|“There wasn't a weekend that we didn’t have ambassadors at dinner or they wouldn't come to us after the theater. We made the first menus based on what they wanted. There were nice places in hotels back then, but the atmosphere was completely different. There were not many restaurants where Hungarians and foreigners came together,” says Ilona.||“We never waited comfortably for something to happen, but rather went ahead. At that time, we signed a contract with a German brewer who helped me equip the entire kitchen with the most modern equipment.”|
Weekdays were also a special time at Pierrot, when people, young and old, had more time than they do now for a leisurely meal or just to chat over coffee.
At first, Ilona and Peter didn’t think that Pierrot would be an economically fitting restaurant for Budapest youth, but drawn to Ilona’s wanderlust and impressive entrepreneurial drive, they came anyway, a slew of college students now in their fifties, who rhapsodized about Pierrot to their family.
“They were happy to talk to me. Probably they felt the love radiating towards them. These young people became our biggest messengers, telling their parents and grandparents about this place where they could enjoy a club sandwich, an imported beer, or a glass of Campari.”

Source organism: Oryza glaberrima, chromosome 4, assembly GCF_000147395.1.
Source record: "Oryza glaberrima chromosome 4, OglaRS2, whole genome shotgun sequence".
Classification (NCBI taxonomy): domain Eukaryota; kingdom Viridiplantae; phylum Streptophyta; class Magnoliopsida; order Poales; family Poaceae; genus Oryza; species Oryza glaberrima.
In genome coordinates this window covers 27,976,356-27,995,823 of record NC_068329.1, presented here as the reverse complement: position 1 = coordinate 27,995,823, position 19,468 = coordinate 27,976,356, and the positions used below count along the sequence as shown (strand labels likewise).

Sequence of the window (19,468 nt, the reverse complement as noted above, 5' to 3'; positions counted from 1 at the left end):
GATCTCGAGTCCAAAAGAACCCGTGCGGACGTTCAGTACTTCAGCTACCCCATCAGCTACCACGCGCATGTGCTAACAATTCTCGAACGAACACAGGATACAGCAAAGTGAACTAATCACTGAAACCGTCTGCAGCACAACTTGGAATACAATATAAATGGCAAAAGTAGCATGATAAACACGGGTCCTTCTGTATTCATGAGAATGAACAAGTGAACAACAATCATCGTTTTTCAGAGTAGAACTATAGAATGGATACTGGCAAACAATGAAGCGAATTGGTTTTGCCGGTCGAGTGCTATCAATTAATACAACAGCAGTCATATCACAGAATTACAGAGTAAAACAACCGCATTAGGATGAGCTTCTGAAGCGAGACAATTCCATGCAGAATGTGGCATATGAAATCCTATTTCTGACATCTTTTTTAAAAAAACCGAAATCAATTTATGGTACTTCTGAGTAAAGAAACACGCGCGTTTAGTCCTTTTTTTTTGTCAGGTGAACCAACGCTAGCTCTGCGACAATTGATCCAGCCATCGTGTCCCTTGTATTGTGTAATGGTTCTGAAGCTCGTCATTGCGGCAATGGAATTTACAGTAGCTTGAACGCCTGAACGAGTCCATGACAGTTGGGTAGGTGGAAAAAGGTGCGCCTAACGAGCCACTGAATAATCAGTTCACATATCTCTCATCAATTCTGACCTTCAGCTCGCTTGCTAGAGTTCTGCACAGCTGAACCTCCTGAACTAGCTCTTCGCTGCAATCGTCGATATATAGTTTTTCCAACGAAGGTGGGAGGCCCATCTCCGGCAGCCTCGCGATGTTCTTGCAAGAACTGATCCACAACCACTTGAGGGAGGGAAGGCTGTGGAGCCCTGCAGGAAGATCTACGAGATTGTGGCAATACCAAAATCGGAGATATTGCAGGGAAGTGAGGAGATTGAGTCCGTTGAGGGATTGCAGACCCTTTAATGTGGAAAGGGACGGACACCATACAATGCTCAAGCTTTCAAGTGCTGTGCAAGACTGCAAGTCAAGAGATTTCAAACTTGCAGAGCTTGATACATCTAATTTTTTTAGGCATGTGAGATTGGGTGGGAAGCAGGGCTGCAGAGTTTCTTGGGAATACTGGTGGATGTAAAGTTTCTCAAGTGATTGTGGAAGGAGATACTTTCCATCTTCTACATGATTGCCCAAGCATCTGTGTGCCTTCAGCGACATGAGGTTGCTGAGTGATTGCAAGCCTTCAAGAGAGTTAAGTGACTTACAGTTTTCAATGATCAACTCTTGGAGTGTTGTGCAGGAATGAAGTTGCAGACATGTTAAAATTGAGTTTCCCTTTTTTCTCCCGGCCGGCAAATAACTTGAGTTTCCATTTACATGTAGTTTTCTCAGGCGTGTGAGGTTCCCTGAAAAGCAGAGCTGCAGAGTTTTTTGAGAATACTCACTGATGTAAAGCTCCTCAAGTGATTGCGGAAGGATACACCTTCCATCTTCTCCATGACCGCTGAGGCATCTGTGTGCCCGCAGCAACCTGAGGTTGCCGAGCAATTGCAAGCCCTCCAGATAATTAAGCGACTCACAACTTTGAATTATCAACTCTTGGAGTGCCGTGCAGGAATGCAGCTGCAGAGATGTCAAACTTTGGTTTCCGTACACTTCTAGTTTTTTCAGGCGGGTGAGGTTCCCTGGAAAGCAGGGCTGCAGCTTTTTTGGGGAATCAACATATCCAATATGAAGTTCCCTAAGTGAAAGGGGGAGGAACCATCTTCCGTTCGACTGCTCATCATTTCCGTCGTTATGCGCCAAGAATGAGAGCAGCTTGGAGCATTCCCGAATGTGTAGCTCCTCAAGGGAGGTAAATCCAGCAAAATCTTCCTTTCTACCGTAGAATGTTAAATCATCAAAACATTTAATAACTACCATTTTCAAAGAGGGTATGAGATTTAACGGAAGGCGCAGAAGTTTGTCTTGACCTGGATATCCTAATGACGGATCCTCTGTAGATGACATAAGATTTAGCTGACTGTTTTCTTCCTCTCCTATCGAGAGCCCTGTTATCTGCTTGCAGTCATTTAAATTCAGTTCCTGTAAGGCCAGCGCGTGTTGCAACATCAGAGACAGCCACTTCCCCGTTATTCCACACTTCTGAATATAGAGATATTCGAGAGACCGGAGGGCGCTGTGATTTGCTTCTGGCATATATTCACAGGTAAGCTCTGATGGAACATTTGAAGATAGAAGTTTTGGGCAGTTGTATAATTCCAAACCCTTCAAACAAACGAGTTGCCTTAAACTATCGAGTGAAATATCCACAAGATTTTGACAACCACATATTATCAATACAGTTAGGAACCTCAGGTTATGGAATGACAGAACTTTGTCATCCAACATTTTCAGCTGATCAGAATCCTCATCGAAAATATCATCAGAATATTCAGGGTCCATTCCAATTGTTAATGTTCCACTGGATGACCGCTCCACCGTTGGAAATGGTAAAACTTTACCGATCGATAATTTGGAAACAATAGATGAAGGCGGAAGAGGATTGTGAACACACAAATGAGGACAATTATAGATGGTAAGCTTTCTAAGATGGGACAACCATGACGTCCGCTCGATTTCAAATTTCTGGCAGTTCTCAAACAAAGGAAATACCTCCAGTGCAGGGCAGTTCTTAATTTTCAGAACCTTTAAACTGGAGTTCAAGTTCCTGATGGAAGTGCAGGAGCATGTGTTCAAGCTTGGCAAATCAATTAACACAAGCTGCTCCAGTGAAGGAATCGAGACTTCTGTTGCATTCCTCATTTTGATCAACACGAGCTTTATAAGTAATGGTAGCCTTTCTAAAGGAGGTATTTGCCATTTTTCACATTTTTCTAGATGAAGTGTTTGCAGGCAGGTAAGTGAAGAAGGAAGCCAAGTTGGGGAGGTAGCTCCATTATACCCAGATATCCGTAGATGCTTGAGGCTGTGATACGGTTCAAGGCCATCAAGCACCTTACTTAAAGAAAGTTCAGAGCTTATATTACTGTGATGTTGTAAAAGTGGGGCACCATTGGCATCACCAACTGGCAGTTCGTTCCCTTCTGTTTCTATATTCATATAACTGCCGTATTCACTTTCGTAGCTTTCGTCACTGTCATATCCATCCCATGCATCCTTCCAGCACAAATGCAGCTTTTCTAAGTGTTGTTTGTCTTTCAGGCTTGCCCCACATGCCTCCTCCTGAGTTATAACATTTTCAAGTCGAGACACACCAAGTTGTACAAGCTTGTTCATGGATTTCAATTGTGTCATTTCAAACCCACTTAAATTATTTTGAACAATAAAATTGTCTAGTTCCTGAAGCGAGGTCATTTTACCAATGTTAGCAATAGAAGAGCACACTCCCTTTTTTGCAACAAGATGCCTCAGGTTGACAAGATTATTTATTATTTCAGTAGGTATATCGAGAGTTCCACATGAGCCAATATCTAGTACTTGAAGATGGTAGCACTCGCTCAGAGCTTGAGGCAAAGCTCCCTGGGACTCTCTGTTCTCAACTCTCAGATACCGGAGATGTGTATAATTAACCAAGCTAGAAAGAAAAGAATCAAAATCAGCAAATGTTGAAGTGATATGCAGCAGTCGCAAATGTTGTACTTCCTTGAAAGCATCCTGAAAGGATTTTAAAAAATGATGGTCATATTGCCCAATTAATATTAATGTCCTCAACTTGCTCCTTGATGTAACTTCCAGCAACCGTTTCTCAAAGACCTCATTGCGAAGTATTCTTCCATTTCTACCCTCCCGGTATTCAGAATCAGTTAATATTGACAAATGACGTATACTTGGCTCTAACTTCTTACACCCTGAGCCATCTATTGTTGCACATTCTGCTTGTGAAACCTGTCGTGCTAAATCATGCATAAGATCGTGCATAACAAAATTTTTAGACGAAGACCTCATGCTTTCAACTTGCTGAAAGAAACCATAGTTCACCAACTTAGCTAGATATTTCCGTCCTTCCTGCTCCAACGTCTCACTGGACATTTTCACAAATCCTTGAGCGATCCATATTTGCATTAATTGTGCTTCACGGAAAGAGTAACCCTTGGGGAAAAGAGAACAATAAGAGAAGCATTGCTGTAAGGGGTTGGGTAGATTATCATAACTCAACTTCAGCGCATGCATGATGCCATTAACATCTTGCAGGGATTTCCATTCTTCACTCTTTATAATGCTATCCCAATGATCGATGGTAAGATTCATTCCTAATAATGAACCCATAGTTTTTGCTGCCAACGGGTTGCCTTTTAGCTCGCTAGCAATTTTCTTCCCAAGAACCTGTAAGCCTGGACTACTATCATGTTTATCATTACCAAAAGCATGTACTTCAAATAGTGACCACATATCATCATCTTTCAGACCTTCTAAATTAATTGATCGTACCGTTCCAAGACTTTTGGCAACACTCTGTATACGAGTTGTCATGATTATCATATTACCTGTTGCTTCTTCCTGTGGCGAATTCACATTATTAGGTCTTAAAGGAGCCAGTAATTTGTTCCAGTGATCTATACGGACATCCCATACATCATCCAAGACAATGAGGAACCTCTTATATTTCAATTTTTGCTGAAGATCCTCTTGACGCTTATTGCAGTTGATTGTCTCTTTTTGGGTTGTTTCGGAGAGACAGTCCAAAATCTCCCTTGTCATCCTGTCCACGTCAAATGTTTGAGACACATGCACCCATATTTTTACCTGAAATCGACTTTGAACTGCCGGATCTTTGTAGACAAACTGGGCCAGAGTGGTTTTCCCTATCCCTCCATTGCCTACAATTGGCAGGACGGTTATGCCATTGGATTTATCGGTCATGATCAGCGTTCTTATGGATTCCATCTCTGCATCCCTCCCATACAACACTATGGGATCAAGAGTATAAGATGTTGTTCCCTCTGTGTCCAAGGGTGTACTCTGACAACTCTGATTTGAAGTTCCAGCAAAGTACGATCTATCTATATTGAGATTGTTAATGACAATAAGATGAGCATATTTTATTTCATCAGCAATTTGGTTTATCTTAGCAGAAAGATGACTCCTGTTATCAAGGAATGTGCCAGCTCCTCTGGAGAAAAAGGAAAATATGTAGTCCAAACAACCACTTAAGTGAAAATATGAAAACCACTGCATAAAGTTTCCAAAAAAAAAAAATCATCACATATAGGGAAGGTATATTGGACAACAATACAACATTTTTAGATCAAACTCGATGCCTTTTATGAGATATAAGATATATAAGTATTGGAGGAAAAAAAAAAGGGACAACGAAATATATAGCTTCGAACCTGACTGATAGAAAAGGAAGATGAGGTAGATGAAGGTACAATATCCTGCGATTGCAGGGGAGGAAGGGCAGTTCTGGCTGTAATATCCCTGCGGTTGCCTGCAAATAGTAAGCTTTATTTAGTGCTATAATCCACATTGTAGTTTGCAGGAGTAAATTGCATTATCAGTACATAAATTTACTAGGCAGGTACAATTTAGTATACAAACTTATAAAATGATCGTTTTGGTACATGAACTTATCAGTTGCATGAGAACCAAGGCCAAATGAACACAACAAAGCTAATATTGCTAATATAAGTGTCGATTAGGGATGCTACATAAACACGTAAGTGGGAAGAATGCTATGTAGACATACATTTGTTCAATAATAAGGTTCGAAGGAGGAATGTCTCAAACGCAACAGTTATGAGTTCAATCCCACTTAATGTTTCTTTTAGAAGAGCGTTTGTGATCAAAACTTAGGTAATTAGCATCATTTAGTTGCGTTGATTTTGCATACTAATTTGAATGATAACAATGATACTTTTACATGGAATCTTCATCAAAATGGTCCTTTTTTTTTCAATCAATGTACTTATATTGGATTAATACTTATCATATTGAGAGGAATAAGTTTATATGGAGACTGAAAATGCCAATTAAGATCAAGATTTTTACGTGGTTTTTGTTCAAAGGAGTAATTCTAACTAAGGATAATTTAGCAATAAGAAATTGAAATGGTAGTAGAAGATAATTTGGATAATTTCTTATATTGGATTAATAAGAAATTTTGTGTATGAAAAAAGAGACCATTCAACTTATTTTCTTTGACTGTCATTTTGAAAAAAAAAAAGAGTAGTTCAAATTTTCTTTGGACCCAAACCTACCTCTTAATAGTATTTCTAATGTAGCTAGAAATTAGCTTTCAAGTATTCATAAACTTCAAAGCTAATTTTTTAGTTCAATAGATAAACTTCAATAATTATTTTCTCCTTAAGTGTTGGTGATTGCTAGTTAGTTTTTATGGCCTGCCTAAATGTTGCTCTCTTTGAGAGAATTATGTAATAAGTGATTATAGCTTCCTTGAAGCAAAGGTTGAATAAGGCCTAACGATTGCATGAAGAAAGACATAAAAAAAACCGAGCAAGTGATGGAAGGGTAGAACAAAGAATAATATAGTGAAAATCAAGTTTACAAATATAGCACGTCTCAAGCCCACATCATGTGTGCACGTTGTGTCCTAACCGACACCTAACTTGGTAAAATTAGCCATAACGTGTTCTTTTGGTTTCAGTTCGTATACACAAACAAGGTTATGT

For example, the son of Zoltán Szabó, a cardiac specialist who performed the first heart transplant in Hungary and was the director of the Cardiology Institute in Városmajor, was a college student at the time and often sat at the bar. When there was a staff shortage, without hesitation he asked if he could help with the dishes.
There was also the historian Tamás Katona, whose large circle of scientist friends flocked to Pierrot. It became a meeting place for everyone in the intellectual world, a prideful opportunity to show that because Pierrot was a private initiative, they were free to do as they pleased.
“Pierrot was a center of political, cultural, and social life at that time. We didn't use words like ‘celebrity’ then, but we had a lot of guests who were known for film, theater, and television,” says Ilona, pointing out such clientele as cinematographer Péter Kende and actors István Iglódi and József Madaras.
Anthony Perkins came, and so did Christopher Plummer and Jeremy Irons, who dined almost nightly in Pierrot’s garden during a film shoot a few years back. Adolph Green, who co-wrote Singin’ in the Rain, often played the piano, and Roger Moore, a regular, asked that Pierrot’s pianist, Joseph Sárközi, play for his 80th birthday. Pierrot’s walls are covered in photos and signatures of countless other well-known names, including Robert De Niro, Bernie Ecclestone, Harrison Ford, Eva Mendes, Ryan Gossling, Salman Rushdie, Melanie Griffith. AC/DC, Depeche Mode, Deep Purple, Faithless, Anthony Hopkins, and former New York governor George Pataki.
Today, Pierrot has expanded its role as a fine dining restaurant and supplier of bakery items to other restaurants around the city. Peter and Ilona’s empire has also grown, with the Zsidai Group furthering its hold on the Castle District with a slew of restaurants and hotels, and making its mark on Budapest neighborhoods beyond.
Learn more about Zsidai Group's 40-year history through 40 short stories.